• How do I grow in hearing and responding to God’s voice?
  • How I make time for Jesus every day when there are so many demands on me?
  • How do spiritual gifts work, and why do they work the way they do?
  • How do I recover from a dry, difficult, suffering, or broken season?
  • How do I go on when I feel like God is absent or has abandoned me?

These are powerful and complex questions.  And as I said, these are summaries – under each of the five, there were several “sub-questions” that fit within those categories.

So this will be our journey over the next several weeks – to unpack each of the five questions above, and under each of those larger questions, to unpack the related questions.

As I looked the list over and considered it, I felt like the first question, which refers to hearing and responding to God’s voice, is the obvious place to begin.  Let me explain why, using the other questions to clarify.

The next question on the list, regarding making time for Jesus, is obviously an important one.  Some people might argue that this is a more important issue to resolve than the issue of how to hear God’s voice.  And I suppose, depending on your motivation, background, and even personality, that may prove to be true.  But on the other hand, I think that if we cannot hear God’s voice, then we don’t really have a reason to make time to spend with Him.  Oh, we can do it because we know it’s the right thing to do, and we should do it, but the Pharisees proved time and time again that when we do something out of duty rather than out of the heart, then we can end up hardening our hearts.  So to me, I think it’s important that we all know how to hear God’s voice, and what kind of practices we need to build into our lives, before we understand how to make time for those activities.  I think that if we know beyond any doubt that when we spend time with God we are going to hear Him speak to us personally, then finding ways to make time to spend with Him takes on a whole new level of importance and even urgency.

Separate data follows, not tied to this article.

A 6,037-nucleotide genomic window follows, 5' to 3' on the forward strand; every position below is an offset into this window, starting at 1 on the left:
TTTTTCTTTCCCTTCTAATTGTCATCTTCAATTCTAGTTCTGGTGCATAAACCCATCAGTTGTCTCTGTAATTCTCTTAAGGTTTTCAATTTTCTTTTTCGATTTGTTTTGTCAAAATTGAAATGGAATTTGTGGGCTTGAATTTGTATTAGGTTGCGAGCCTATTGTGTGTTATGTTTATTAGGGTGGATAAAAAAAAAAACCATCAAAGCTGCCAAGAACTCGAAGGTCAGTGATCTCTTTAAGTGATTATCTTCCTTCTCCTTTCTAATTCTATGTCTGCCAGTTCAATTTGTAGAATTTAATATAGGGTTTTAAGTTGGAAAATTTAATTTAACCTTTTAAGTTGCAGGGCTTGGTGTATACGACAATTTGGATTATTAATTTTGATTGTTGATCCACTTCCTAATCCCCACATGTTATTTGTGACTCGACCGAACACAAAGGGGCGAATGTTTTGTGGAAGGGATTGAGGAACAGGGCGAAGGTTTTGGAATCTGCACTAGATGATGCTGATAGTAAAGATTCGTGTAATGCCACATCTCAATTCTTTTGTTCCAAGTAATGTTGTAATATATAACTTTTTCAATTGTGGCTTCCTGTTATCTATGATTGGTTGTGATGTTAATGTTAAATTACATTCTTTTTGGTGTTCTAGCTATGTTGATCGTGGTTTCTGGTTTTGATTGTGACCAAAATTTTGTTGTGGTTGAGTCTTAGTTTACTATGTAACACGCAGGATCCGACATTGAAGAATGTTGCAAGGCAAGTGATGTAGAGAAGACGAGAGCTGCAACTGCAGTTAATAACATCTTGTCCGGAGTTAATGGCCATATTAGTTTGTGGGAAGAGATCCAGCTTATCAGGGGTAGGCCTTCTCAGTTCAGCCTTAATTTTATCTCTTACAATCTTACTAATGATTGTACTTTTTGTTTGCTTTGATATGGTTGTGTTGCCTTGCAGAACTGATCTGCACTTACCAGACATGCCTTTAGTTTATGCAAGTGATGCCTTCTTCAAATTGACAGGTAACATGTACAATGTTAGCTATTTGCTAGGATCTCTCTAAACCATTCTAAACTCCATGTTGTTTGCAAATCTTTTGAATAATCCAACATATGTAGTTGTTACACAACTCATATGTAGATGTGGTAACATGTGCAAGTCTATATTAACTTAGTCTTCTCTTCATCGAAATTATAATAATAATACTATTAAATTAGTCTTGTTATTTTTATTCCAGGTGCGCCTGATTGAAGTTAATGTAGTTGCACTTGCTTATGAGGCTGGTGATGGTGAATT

Regarding spiritual gifts, I do not want you to be uninformed.  (Okay, I stole that from Paul.  1 Corinthians 12:1.  I’m pretty sure he wouldn’t mind, since I gave him credit.)  Spiritual gifts are so important to our growth and development as part of the body of Christ; they are also the essential tools that God gives us to participate in building up others, and by extension, building up the whole body of Christ.  But having spiritual gifts and trying to use them without hearing the voice of God can get us into trouble.  Some of the gifts are absolutely dependent upon hearing from God because their very nature means that they are relaying a message from God:  prophecy, teaching, tongues, words of wisdom and words of knowledge, interpretation of tongues, and discerning of spirits, for example.  But I think hearing from God is vital for every gift.  For example, consider mercy.  You or I can choose to show anyone mercy, to be compassionate and actively demonstrate that compassion to anybody.  But where mercy as a spiritual gift takes wings, so to speak, is where you or I actually hear God saying, “Now.  This person.  Serve her.  Minister to Him.  Do this to help them.”  And so, I believe we operate in spiritual gifts much more effectively when we are hearing from God.

Recovering from dry, difficult, and even broken seasons will be a huge area to cover.  There are never easy answers when it comes to suffering; and recovering from times of suffering can be actually be dangerous if we have become angry with God and don’t handle that anger or other emotions well.  But if we are hearing from God, we are going to receive assurance from Him, wisdom from Him, encouragement from Him, and even specific words from Him that speak to us in our time of recovery.

Finally, what about those times when we feel like God is far from us, or has abandoned us?  Well, we’re going to see, for example, that David learned that when God felt far from him, there were ways that he could work through that feeling of distance and discover joy even in those circumstances.  David was a master of hearing God – and one of the reasons that he was able to endure so much and then achieve so much was because he learned to hear God’s voice, and he learned to press in and hear even when it seemed God was far from him.  I believe that the same can be true for us.